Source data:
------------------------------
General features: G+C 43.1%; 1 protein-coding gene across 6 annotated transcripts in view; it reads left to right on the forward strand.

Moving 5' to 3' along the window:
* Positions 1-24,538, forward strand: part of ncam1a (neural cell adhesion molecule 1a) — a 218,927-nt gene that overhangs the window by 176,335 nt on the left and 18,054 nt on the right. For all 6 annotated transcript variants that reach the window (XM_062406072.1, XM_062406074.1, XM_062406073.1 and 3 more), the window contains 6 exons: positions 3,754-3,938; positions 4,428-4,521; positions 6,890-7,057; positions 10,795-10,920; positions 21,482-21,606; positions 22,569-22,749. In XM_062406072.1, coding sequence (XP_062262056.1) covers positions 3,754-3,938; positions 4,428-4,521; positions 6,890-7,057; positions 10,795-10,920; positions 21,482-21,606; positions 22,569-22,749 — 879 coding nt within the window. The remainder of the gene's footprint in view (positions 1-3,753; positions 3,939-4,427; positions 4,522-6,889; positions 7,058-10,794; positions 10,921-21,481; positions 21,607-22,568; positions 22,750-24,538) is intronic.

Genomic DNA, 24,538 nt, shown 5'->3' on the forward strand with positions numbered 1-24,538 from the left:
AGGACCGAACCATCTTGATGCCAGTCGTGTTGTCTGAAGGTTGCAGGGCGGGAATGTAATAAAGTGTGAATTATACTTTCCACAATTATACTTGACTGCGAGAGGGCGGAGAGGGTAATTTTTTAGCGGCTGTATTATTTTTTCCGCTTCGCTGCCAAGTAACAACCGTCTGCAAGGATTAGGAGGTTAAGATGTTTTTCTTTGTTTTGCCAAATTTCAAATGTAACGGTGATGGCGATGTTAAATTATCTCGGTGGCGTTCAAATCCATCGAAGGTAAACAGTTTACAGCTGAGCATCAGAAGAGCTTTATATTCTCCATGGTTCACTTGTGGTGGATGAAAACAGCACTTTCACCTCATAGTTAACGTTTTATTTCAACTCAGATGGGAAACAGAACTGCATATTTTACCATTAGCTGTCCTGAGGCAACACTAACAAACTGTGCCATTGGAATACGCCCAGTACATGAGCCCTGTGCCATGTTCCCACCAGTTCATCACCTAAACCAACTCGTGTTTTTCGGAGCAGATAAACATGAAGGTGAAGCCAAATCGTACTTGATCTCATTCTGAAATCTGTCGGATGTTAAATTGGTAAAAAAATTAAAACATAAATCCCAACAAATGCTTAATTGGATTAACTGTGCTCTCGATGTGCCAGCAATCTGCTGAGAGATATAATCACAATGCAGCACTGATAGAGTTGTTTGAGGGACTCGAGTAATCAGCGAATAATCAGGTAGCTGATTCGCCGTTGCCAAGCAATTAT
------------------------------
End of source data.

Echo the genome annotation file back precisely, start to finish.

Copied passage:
General features: G+C 43.1%; 1 protein-coding gene across 6 annotated transcripts in view; it reads left to right on the forward strand.

Moving 5' to 3' along the window:
* Positions 1-24,538, forward strand: part of ncam1a (neural cell adhesion molecule 1a) — a 218,927-nt gene that overhangs the window by 176,335 nt on the left and 18,054 nt on the right. For all 6 annotated transcript variants that reach the window (XM_062406072.1, XM_062406074.1, XM_062406073.1 and 3 more), the window contains 6 exons: positions 3,754-3,938; positions 4,428-4,521; positions 6,890-7,057; positions 10,795-10,920; positions 21,482-21,606; positions 22,569-22,749. In XM_062406072.1, coding sequence (XP_062262056.1) covers positions 3,754-3,938; positions 4,428-4,521; positions 6,890-7,057; positions 10,795-10,920; positions 21,482-21,606; positions 22,569-22,749 — 879 coding nt within the window. The remainder of the gene's footprint in view (positions 1-3,753; positions 3,939-4,427; positions 4,522-6,889; positions 7,058-10,794; positions 10,921-21,481; positions 21,607-22,568; positions 22,750-24,538) is intronic.

Genomic DNA, 24,538 nt, shown 5'->3' on the forward strand with positions numbered 1-24,538 from the left:
AGGACCGAACCATCTTGATGCCAGTCGTGTTGTCTGAAGGTTGCAGGGCGGGAATGTAATAAAGTGTGAATTATACTTTCCACAATTATACTTGACTGCGAGAGGGCGGAGAGGGTAATTTTTTAGCGGCTGTATTATTTTTTCCGCTTCGCTGCCAAGTAACAACCGTCTGCAAGGATTAGGAGGTTAAGATGTTTTTCTTTGTTTTGCCAAATTTCAAATGTAACGGTGATGGCGATGTTAAATTATCTCGGTGGCGTTCAAATCCATCGAAGGTAAACAGTTTACAGCTGAGCATCAGAAGAGCTTTATATTCTCCATGGTTCACTTGTGGTGGATGAAAACAGCACTTTCACCTCATAGTTAACGTTTTATTTCAACTCAGATGGGAAACAGAACTGCATATTTTACCATTAGCTGTCCTGAGGCAACACTAACAAACTGTGCCATTGGAATACGCCCAGTACATGAGCCCTGTGCCATGTTCCCACCAGTTCATCACCTAAACCAACTCGTGTTTTTCGGAGCAGATAAACATGAAGGTGAAGCCAAATCGTACTTGATCTCATTCTGAAATCTGTCGGATGTTAAATTGGTAAAAAAATTAAAACATAAATCCCAACAAATGCTTAATTGGATTAACTGTGCTCTCGATGTGCCAGCAATCTGCTGAGAGATATAATCACAATGCAGCACTGATAGAGTTGTTTGAGGGACTCGAGTAATCAGCGAATAATCAGGTAGCTGATTCGCCGTTGCCAAGCAATTAT